2. For inactive disease: Exclusion diets have shown little benefit in preventing recurrence of Crohn’s disease but some individuals may need to limit certain fibres (i.e. if frequent diarrhea, strictures), lactose (if lactose intolerant), or other foods according to tolerance. A balanced diet of adequate protein, fat, and carbohydrate is generally recommended. Because of possible micronutrient deficiencies, a multivitamin/mineral supplement is recommended for all people with Crohn’s disease.
  3. Omega-3 fatty acids (fish oils) have been promoted for treatment of Inflammatory Bowel Disease (IBD) because of their anti-inflammatory effect. One study using 2.7 grams of enteric-coated omega-3 fatty acids showed a remission in 59% of patients with Crohn’s disease compared with 26% in the placebo group. Contact your physician before initiating use of these products.
  4. Because intestinal microflora may be important in IBD, use of prebiotics, probiotics, and antibiotics are of growing interest.
    Prebiotics (non-digestible foods that stimulate bacterial activity in the colon) include psyllium, inulin, oligofructose, lactosucrose and germinated barley foodstuff (GBF)9.
    Probiotics (living microorganisms) include Lactobacillus, Bifidobacterium, Streptococcus thermo-philus and Saccharomyces boulardii. While probiotics are considered safe and well-tolerated, poor labelling and quality control are an issue. Talk to your doctor or dietitian if you are interested in any of these products.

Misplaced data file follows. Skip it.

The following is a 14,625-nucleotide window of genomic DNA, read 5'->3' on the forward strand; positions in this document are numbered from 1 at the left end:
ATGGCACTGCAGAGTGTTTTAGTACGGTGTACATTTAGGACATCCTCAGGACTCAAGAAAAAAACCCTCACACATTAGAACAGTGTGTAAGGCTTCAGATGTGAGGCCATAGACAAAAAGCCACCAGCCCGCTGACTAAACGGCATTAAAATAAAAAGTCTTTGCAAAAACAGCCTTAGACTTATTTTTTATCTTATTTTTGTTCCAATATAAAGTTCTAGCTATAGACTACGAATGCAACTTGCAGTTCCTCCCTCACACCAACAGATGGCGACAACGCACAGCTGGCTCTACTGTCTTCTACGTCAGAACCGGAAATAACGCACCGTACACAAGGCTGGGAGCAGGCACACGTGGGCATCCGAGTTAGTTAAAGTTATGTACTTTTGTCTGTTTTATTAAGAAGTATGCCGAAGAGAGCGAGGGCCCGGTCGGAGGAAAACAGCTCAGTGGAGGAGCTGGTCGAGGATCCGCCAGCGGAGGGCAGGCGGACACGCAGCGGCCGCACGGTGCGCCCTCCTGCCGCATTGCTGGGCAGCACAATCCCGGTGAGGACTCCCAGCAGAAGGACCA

Mary Flesher, Clinical Dietitian, The Richmond Hospital
First published in the Inside Tract® newsletter issue 137 – May/June 2003
1. Goh, J. and O’Morain, C.A. (2003). Review article: Nutrition and adult inflammatory bowel disease. Aliment Pharmacology and Therapeutics, 17(3):307-320.
2. Lochs, H. et al (1991). Comparison of enteral nutrition and drug treatment in active Crohn’s disease. Gastroenterology, 101:881-888.
3. Gilandi, D. and Allgaier, H.P. (2002). Diet therapy in chronic inflammatory bowel disease: Results from meta-analysis and randomized controlled trials. Schweiz Rundsch Med Prax, 91(47): 2041-2049.
4. Belluzi, A. et al (1994). Effects of new fish oil derivatives on fatty acid phospholipid-membrane pattern in a group of Crohn’s disease patients. Digestive Diseases and Sciences, 39:2589-2594.
5. Belluzi, A. et al (1996). Effect of en enteric-coated fish-oil preparation on relapses in Crohn’s disease. New England Journal of Medicine, 334:1557-1560.
6. Den, H.E. et al (1999). Effect of long-term oral glutamine supplements on small intestinal permeability in patients with Crohn’s disease. Journal of Perenteral and Enteral Nutrition, 23:7-11.
7. Pearson, M. et al (1993). Food intolerance and Crohn’s disease. Gut, 34:783-787.
8. Madsen, K.L (2001). The use of probiotics in gastrointestinal disease. Canadian Journal of Gastroenterology, 15(12): 817-822.
9. Kanauchi, O. et al (2003). Anti-TNF therapy for Crohn’s disease. Current Pharmaceutical Design, 9(4): 289-294.